The ancient Romans played many ball games, but not all of them had specific names. Some of the games they described are difficult to reconcile with the games that we know of. A number of these games involved play around a circle or circles, for example the game we've named Pila (see the Pila webpage), and the games called sky-ball and hop-ball. The latter game, hop-ball, may be the game that we herein call Roman Ball, named in honor of the Romans and in lieu of any further evidence that this game actually existed.


      Several obscure references exist that suggest that children and adults played a game with a ball around a circle. Isidorus mentions Romans playing a ball game in which he mentions "the circle of players standing by and waiting." Greek children played a game in a circle in which they caught a ball that was thrown or bounced "into the sky." This may or may not have been the same game called "hop-ball" by the Romans. It may also be one of the ancient Egyptian games represented on the walls of Beni-Hassan.

      The un-named game played by Trimalchio is almost unanimously believed to be Trigon, yet there are some incongruencies that suggest it may have been a different game. The Spartans played a game that involved a circular field surrounded by a moat, called Platanistas, but apparently without a ball. The Greek game of Phaininda may have been played around a circle, as suggested by E. Gardiner. A version of "Monkey in the Middle" (possibly also Phaininda) was played around a circle, unlike the modern version played across two sides. Clearly the geometric perfection of the circle had some influence on playing fields of ancient games, whereas in modern games only rectangles are employed.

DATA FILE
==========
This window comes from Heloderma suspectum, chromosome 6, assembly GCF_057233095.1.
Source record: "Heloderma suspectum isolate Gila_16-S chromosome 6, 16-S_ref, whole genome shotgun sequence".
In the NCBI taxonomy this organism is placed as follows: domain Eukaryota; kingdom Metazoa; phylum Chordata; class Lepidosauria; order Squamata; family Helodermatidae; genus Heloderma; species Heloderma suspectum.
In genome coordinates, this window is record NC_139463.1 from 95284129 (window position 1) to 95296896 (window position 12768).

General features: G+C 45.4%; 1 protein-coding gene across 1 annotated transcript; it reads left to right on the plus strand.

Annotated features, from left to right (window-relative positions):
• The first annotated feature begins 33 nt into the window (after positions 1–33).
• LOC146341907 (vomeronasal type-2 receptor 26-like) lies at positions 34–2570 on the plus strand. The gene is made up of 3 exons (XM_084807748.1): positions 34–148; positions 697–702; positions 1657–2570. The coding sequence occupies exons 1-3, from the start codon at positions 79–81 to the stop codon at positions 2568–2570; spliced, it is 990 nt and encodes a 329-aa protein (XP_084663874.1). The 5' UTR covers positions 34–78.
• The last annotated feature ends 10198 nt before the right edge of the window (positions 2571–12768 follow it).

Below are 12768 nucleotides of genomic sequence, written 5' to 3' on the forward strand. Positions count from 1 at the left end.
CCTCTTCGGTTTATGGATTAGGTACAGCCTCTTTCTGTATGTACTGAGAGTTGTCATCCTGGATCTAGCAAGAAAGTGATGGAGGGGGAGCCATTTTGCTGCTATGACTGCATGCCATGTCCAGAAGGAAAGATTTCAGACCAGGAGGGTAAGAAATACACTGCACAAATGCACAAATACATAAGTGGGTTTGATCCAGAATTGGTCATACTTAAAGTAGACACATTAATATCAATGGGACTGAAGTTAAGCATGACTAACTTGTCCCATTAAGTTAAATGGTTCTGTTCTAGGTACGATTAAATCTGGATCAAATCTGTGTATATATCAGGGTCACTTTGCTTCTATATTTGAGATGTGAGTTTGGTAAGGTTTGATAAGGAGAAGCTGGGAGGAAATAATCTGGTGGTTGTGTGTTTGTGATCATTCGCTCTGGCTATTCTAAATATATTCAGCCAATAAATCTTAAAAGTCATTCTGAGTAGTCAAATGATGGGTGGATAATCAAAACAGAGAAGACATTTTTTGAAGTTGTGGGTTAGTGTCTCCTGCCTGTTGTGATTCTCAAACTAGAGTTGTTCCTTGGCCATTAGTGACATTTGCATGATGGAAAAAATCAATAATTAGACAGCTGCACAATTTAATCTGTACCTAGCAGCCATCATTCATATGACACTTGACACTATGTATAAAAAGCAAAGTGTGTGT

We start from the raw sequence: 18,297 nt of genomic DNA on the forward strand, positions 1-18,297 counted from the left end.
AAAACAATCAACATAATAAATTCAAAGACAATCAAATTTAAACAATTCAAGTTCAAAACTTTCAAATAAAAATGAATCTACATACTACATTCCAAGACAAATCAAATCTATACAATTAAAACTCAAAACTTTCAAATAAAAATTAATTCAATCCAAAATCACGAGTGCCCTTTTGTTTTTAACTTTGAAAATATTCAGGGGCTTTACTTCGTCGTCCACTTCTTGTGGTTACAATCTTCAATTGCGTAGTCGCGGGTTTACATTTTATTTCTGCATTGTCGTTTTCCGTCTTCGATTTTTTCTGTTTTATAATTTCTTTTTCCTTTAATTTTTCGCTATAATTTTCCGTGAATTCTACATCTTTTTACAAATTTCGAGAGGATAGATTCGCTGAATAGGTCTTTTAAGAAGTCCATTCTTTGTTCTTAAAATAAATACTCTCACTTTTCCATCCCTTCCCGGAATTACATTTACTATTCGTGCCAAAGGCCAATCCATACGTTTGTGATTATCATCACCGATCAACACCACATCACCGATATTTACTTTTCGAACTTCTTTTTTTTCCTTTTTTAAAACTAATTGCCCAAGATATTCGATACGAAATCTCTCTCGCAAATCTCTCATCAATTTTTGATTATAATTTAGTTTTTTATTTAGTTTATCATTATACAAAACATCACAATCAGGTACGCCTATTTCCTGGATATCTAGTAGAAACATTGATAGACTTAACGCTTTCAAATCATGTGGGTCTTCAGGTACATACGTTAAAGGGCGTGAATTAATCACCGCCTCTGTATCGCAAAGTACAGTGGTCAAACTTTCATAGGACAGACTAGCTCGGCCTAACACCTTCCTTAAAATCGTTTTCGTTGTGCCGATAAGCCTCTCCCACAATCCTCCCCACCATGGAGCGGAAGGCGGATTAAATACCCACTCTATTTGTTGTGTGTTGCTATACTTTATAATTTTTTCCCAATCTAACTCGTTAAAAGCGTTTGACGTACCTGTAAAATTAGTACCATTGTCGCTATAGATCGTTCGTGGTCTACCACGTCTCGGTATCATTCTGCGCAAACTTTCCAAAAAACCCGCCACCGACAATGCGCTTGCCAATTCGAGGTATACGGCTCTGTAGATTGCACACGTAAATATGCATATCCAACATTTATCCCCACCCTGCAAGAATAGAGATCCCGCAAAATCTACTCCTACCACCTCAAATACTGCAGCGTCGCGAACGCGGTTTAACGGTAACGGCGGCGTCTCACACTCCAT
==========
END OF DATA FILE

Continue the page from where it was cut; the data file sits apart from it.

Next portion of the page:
The game called "ourania" (sky-ball) by the Greeks, was likely also played by the Romans. According to E. Gardiner, the ball was thrown up into the air and the object was for the players to catch it. Presumably there would be a circle within which, or on which, the players would stand. However, if the ball came down within the circle it seems impossible for anyone not to catch it. Conversely, if the ball were thrown far outside the circle it would seem impossible that anyone could catch it at all. A thrown ball seems most improbable.

      The Latin term for propelling a ball, expulsim, could apply equally well to throwing it as to bouncing it off the ground. But only bouncing the ball makes for a playable (i.e. scorable) game. It could be that there was only one circle and the thrower stood inside it to bounce the ball skywards. The next person to catch the ball would then step inside the circle. Alternatively, there could have been two circles, which gives us the game of Roman Ball as described by the rules above.